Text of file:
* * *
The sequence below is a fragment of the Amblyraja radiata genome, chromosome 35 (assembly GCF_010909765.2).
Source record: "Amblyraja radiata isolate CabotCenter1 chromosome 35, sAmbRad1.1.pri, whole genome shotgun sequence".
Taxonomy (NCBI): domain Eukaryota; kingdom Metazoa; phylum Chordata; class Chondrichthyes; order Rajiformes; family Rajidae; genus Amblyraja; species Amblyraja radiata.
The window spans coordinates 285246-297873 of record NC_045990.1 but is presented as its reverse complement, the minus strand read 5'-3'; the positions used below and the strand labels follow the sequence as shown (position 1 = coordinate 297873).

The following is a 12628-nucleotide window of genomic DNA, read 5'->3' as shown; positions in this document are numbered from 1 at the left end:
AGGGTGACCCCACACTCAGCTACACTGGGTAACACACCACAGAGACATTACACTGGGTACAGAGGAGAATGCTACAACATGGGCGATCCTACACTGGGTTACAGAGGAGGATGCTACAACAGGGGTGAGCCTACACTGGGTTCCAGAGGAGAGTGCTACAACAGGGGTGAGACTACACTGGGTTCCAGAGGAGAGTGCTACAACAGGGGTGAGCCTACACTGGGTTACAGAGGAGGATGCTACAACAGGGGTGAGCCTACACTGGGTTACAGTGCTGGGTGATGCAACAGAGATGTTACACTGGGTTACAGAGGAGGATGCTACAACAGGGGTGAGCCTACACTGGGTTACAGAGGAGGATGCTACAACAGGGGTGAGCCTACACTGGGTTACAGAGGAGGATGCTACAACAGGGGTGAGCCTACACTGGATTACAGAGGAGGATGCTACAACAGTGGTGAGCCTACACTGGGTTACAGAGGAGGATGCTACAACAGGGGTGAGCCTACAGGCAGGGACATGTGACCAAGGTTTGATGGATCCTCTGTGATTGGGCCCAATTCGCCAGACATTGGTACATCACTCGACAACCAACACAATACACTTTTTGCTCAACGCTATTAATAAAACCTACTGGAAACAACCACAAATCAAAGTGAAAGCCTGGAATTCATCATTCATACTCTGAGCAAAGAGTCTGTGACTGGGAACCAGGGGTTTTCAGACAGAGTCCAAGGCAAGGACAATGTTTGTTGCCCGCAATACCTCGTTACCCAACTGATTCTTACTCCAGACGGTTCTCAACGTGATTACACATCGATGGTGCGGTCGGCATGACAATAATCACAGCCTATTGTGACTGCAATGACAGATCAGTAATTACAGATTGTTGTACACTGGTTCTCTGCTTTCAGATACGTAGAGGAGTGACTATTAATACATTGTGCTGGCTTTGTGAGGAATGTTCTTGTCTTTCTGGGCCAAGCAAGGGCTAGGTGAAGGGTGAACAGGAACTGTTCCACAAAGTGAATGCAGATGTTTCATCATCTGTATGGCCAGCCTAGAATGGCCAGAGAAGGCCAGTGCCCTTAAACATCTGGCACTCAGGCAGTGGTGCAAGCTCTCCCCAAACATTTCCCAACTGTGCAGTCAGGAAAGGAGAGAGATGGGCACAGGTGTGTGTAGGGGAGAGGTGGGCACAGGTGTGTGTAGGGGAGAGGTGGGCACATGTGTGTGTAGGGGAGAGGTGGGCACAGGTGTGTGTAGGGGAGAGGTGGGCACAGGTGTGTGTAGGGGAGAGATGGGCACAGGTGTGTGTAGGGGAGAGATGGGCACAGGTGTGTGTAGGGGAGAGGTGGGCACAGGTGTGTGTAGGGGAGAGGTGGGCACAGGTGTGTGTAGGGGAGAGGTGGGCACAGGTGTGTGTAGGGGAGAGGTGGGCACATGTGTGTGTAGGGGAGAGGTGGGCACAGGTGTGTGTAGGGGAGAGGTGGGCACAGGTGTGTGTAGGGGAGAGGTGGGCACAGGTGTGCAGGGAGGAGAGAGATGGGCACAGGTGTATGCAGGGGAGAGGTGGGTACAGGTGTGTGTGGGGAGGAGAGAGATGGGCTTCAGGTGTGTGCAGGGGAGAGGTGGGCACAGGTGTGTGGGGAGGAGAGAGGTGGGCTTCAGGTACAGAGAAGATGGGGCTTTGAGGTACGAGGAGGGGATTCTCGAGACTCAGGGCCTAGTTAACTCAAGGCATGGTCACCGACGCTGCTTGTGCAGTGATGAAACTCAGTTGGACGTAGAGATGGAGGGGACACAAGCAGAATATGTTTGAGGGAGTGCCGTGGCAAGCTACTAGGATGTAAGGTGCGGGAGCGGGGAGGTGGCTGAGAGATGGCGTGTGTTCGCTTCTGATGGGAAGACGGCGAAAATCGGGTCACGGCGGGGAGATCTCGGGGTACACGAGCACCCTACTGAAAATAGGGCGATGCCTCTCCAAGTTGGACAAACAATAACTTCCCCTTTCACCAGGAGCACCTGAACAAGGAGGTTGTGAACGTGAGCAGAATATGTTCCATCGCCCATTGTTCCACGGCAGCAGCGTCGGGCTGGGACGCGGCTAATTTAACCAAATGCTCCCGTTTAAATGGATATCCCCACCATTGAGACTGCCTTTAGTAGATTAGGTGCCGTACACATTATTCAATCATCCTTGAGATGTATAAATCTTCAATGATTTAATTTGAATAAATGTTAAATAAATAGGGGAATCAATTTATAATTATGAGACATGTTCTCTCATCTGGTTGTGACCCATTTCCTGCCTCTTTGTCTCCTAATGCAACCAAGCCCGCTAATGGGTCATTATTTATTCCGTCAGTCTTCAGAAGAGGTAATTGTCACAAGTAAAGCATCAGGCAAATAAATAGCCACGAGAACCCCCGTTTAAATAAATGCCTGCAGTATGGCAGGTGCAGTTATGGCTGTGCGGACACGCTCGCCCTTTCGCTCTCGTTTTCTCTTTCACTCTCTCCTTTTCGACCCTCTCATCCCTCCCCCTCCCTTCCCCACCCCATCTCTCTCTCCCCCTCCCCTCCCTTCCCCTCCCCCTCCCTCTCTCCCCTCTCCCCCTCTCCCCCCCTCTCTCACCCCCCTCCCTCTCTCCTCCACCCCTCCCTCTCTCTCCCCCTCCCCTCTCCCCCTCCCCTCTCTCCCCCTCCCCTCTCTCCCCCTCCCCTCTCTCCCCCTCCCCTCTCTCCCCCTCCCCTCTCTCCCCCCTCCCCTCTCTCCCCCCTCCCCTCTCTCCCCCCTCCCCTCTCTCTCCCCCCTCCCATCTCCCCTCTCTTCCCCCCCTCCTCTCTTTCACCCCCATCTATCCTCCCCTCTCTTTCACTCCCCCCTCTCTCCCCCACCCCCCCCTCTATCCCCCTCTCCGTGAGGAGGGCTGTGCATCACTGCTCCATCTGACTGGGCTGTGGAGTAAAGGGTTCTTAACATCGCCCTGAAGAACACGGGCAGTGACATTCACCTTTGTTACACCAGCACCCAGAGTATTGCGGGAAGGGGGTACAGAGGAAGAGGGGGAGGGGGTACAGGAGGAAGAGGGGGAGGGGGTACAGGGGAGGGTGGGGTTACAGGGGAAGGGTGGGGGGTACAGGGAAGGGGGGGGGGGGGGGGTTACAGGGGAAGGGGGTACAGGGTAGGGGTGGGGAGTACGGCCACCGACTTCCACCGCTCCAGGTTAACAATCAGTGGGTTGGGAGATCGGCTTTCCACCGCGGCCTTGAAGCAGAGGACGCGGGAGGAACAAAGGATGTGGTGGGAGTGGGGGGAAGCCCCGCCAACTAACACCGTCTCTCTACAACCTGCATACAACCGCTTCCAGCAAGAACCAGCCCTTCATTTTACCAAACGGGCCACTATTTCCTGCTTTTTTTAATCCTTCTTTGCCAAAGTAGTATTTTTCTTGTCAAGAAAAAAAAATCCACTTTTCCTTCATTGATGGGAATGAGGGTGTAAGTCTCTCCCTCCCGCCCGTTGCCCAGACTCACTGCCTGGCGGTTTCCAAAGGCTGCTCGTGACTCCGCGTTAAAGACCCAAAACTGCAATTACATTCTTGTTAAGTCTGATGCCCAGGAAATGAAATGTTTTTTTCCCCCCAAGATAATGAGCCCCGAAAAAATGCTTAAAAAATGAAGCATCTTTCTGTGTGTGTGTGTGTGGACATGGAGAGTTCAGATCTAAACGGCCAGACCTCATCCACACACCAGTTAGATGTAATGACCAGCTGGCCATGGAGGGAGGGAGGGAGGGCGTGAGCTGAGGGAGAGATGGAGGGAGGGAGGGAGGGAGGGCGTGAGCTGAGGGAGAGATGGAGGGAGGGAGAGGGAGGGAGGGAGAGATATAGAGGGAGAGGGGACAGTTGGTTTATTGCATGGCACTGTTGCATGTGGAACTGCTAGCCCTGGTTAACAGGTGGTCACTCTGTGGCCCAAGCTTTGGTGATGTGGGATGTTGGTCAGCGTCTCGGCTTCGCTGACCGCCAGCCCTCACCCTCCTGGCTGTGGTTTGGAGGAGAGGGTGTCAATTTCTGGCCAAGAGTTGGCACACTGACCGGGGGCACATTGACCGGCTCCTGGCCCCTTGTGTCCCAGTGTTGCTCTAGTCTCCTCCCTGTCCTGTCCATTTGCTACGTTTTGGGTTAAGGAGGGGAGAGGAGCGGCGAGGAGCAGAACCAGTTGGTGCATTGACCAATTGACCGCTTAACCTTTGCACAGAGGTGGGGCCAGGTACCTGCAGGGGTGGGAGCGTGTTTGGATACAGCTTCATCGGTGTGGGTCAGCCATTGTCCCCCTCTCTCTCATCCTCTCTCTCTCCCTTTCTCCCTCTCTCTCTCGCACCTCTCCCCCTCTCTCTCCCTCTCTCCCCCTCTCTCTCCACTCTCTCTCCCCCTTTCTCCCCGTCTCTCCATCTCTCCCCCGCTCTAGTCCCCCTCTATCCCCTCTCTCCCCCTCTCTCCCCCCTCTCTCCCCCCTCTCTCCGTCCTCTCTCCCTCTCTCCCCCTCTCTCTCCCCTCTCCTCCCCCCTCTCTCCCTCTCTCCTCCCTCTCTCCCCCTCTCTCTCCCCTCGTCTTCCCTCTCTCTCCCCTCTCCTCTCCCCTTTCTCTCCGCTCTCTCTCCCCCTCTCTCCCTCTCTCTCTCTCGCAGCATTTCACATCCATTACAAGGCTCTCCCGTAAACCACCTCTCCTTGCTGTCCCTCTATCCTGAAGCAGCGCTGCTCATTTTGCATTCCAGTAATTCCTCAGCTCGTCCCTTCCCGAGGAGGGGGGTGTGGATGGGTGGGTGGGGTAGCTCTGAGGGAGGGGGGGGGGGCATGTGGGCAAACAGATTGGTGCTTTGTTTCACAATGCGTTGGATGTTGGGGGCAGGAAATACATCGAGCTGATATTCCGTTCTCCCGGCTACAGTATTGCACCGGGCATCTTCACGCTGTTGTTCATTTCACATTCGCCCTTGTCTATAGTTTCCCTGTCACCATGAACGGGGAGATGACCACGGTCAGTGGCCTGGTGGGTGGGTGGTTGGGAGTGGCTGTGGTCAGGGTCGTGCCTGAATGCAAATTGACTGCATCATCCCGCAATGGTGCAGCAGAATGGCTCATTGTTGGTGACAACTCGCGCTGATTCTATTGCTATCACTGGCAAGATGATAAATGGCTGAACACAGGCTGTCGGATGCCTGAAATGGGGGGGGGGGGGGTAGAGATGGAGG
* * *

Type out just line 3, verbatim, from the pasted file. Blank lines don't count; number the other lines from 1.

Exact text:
Taxonomy (NCBI): domain Eukaryota; kingdom Metazoa; phylum Chordata; class Chondrichthyes; order Rajiformes; family Rajidae; genus Amblyraja; species Amblyraja radiata.